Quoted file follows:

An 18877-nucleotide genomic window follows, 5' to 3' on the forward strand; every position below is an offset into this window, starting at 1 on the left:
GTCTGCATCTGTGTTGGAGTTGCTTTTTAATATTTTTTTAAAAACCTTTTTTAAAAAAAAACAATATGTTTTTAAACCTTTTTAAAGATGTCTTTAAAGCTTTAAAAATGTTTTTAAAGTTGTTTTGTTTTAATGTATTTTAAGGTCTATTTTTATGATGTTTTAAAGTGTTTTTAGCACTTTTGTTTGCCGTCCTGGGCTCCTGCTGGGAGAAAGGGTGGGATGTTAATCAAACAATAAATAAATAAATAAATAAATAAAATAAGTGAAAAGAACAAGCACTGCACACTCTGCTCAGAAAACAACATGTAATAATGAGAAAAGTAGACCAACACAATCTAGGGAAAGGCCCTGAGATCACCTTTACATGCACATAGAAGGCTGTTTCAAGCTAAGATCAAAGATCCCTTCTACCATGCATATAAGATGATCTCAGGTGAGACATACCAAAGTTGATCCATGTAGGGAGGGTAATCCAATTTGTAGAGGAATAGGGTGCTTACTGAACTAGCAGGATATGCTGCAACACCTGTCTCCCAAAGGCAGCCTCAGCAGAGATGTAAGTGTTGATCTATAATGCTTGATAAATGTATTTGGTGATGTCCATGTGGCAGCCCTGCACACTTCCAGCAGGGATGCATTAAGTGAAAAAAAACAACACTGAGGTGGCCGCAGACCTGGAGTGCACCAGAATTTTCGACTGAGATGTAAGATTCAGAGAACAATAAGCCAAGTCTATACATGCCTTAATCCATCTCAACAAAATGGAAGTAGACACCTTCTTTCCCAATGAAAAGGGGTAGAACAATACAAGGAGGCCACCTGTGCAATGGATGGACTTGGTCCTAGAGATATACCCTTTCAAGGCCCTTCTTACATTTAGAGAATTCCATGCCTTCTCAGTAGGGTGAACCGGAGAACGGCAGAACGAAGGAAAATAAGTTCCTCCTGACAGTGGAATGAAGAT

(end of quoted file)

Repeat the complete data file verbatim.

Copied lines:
An 18877-nucleotide genomic window follows, 5' to 3' on the forward strand; every position below is an offset into this window, starting at 1 on the left:
GTCTGCATCTGTGTTGGAGTTGCTTTTTAATATTTTTTTAAAAACCTTTTTTAAAAAAAAACAATATGTTTTTAAACCTTTTTAAAGATGTCTTTAAAGCTTTAAAAATGTTTTTAAAGTTGTTTTGTTTTAATGTATTTTAAGGTCTATTTTTATGATGTTTTAAAGTGTTTTTAGCACTTTTGTTTGCCGTCCTGGGCTCCTGCTGGGAGAAAGGGTGGGATGTTAATCAAACAATAAATAAATAAATAAATAAATAAAATAAGTGAAAAGAACAAGCACTGCACACTCTGCTCAGAAAACAACATGTAATAATGAGAAAAGTAGACCAACACAATCTAGGGAAAGGCCCTGAGATCACCTTTACATGCACATAGAAGGCTGTTTCAAGCTAAGATCAAAGATCCCTTCTACCATGCATATAAGATGATCTCAGGTGAGACATACCAAAGTTGATCCATGTAGGGAGGGTAATCCAATTTGTAGAGGAATAGGGTGCTTACTGAACTAGCAGGATATGCTGCAACACCTGTCTCCCAAAGGCAGCCTCAGCAGAGATGTAAGTGTTGATCTATAATGCTTGATAAATGTATTTGGTGATGTCCATGTGGCAGCCCTGCACACTTCCAGCAGGGATGCATTAAGTGAAAAAAAACAACACTGAGGTGGCCGCAGACCTGGAGTGCACCAGAATTTTCGACTGAGATGTAAGATTCAGAGAACAATAAGCCAAGTCTATACATGCCTTAATCCATCTCAACAAAATGGAAGTAGACACCTTCTTTCCCAATGAAAAGGGGTAGAACAATACAAGGAGGCCACCTGTGCAATGGATGGACTTGGTCCTAGAGATATACCCTTTCAAGGCCCTTCTTACATTTAGAGAATTCCATGCCTTCTCAGTAGGGTGAACCGGAGAACGGCAGAACGAAGGAAAATAAGTTCCTCCTGACAGTGGAATGAAGAT